Captain America unseated Harry Potter and the Deathly Hallows, Part 2 this weekend, raking in 65.8 $mi.
Granted, Harry Potter grossed a whopping 169 $mi, record-breaking first week, so you can’t feel too bad for it. Except for the fact that that’s a “nominal” record, but not a real one.
“What’s the difference?” you may ask. Nominal implies that the numbers are measured in their own right, which is to say that they are not being compared on equal conditions. This is important because lots of factors change from year to year, let alone across a couple of years.
First off, ticket-price creep; box office prices have steadily risen since their “slashing” in the heyday of the economic slump, meaning that it takes less tickets sold at the current price to equal the revenue generated at the previous price.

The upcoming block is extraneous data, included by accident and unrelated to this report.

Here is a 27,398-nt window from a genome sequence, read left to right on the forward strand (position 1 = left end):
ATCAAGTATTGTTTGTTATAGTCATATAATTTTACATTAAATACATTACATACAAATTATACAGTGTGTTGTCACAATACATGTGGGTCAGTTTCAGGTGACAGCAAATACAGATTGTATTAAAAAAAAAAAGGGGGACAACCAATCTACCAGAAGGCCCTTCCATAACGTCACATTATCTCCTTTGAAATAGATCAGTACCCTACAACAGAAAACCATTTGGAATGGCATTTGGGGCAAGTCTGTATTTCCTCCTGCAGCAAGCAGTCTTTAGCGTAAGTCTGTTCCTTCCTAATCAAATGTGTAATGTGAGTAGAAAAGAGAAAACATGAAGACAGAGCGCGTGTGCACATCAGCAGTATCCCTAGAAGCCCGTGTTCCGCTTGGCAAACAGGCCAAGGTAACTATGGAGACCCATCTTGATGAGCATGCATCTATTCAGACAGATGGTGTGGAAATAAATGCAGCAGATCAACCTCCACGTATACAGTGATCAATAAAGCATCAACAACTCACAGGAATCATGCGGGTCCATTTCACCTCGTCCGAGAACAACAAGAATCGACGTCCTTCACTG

Second, the massive surge of 3D movies and their subsequent raised ticket prices; ultimately the same effect as before gets taken into account.
Third, there is inflation: the general tendency of prices to rise over time. Essentially, there is no real growth (i.e. there is nothing extra being produced) but prices rise anyway, meaning that a dollar today buys less than a dollar yesterday. This is essentially a furthering of point 1 yet again; inflation means that your hard-earned dollars are now worth less, relative to before so 169 $mi today wouldn’t buy as much as 169 $mi a year ago. More importantly 169 $mi today doesn’t buy as much as 158 $mi did in 2007. That’s right, in inflation-adjusted terms, Spider-Man 3’s opening weekend was bigger than HPDHP2.
Interestingly enough, in ticket-inflation-adjusted terms (dealing with issue 1), Star Wars claims 4 of the top 10 total box office values. (I am unsure, but would tend to believe that the numbers for IV, V and VI include the re-releases of the movies.)
It is interesting to think that in relative terms, modern movies aren’t cleaning up like the news would have us believe. That said, this is probably a boring post for most non-economists out there and yet another glimpse at what makes it the “dismal science.”